Careers at CDC
Health Education Specialists
Scientific data can sometimes be overwhelming, especially if you don′t understand it. Here at CDC, there are special people who translate CDC/ATSDR′s research results into easy-to-comprehend forms for populations at risk.
Throughout the agency, there are about 150 full-time Health Education Specialists and Public Health Educators dedicated to promoting healthy behaviors necessary to reduce and prevent disease, injury, and disability. Their specific responsibilities include assessing individual and community needs for health education; planning, implementing, and evaluating effective health education programs; coordinating the provision of health education services; acting as a health education resource; and communicating health education needs, concerns, and resources.
Wanda Walton, PhD, Med, is one such individual. Walton oversees the 14-person branch that undertakes health communications, education activities, and behavioral studies for the Division of Tuberculosis Elimination, NCHSTP. From the time she served as DeKalb County′s first AIDS educator until now, health education has been her specialty.
"As health education specialists, we take very complex, difficult-to-understand language and make it understandable and appealing to our target audience," Walton said. "It is always challenging because you are working with people in various settings."
Walton has planned and implemented health education programs nationally and internationally. Last year, she was assigned to an international task force to work with TB program directors in Africa, Asia, and India.
"Individuals from CDC, WHO, the American Thoracic Society, the International Union Against TB and Lung Disease, and KNCV . . . work[ed] with 10 different countries in Africa, seven countries in Asia, and eight states in India," Walton said.
The task force conducted regional human resource development workshops for both training directors and TB program managers from the targeted countries, and developed training curricula and materials to encourage wide-spread implementation of the DOTS strategy, an internationally recommended approach to TB control.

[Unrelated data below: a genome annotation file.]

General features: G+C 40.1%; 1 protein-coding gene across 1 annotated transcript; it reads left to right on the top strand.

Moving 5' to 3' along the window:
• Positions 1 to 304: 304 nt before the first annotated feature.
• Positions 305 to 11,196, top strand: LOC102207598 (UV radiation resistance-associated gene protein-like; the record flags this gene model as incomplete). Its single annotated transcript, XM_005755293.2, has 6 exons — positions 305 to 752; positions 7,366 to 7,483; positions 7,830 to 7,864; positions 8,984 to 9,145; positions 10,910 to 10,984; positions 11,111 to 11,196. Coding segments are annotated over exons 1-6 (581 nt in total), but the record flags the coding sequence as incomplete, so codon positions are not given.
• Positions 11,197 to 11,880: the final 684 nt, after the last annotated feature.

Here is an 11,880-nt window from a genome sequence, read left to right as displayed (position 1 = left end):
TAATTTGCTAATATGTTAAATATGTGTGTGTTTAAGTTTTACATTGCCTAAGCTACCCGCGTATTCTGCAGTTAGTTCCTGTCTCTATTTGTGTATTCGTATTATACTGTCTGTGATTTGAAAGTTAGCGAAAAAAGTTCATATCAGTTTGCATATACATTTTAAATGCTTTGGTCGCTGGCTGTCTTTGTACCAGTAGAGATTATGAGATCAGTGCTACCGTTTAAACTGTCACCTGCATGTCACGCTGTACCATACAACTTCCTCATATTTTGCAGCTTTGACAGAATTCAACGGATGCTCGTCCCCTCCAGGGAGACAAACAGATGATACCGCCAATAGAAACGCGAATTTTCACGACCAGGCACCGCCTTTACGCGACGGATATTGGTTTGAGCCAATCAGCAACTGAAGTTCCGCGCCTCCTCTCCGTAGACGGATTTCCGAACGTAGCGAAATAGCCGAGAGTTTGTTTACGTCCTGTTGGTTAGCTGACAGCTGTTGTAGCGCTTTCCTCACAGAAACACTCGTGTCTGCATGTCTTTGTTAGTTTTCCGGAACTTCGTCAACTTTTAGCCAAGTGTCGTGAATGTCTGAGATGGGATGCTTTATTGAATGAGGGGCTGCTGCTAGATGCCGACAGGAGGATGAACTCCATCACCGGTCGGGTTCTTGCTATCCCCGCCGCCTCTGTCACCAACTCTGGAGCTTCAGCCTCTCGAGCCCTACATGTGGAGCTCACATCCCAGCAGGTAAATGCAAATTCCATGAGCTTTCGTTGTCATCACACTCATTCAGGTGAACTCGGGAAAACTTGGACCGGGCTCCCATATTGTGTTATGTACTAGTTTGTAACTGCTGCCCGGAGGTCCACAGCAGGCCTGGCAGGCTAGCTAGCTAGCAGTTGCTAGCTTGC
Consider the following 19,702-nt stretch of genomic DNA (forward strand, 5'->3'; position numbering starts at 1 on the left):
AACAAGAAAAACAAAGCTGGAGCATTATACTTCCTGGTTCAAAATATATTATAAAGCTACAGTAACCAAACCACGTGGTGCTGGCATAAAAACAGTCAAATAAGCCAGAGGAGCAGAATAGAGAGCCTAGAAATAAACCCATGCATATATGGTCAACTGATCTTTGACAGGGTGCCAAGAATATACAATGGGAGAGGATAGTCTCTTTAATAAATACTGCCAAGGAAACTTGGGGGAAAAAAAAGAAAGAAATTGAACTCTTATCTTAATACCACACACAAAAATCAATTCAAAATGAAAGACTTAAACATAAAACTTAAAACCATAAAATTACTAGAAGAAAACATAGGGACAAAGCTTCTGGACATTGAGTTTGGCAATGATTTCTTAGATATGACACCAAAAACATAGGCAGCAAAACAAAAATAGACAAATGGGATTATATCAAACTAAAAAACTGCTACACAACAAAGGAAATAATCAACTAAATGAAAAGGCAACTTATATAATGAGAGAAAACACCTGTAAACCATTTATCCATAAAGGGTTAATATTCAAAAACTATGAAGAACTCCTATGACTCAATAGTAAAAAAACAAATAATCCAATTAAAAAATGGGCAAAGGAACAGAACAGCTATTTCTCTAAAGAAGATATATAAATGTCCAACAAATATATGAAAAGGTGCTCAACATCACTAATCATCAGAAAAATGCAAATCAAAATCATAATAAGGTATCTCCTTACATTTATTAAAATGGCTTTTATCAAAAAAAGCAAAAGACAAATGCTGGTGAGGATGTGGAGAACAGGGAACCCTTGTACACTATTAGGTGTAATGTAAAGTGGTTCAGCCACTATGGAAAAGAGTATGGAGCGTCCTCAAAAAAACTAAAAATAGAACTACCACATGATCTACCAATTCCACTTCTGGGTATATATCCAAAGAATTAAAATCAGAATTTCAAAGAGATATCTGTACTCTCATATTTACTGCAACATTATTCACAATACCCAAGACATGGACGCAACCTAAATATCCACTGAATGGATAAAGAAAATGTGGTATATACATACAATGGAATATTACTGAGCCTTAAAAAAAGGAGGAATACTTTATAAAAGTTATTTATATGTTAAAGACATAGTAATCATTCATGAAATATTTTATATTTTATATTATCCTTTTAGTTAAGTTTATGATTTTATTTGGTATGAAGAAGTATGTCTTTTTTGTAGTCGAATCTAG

Walton said the group wanted "to ensure that programs have health care workers who can control the spread of TB in these high-burden areas and provide the life-saving treatment for those with TB."
Nationally, Walton responded to a community-wide outbreak of TB in Ft. Wayne, Indiana.
When the health department needed assistance training volunteers who were going to handle the increased testing volume at TB clinics, Walton was deployed to develop a curriculum and train the new staff. During her time in Ft. Wayne, many of the city′s firefighters, who were tested for TB, did not understand their results. It became apparent to Walton that there was a definite need to hold training sessions for them.
"It is very difficult for people to understand the difference between latent TB infection"where a person has been infected with the TB germs, is not sick or infectious to others, but without treatment could become sick and infectious"and active TB disease," Walton said.
To help the firefighters′ understand these differences, Walton changed her airline reservations, pulled together a PowerPoint presentation in two hours, and began scheduling mandatory training sessions. In three days, Walton held 12 sessions and trained over 300 people.
To show their appreciation, the firefighters invited Walton to the station house for a tour, dinner and a ride in a cherry-picker bucket.
Walton has also been appreciated by others. Her award-winning work has been honored by the International Health & Medical Media Awards, the International Society for Performance Improvement, and PHEP-Net′s Horizon Award.
Many of CDC/ATSDR′s health educators are certified as professional health education specialists (CHES) by the National Commission for Health Education Credentialing (NCHEC). NCHEC defines health educators as "professionals who design, conduct and evaluate activities that help improve the health of all people."
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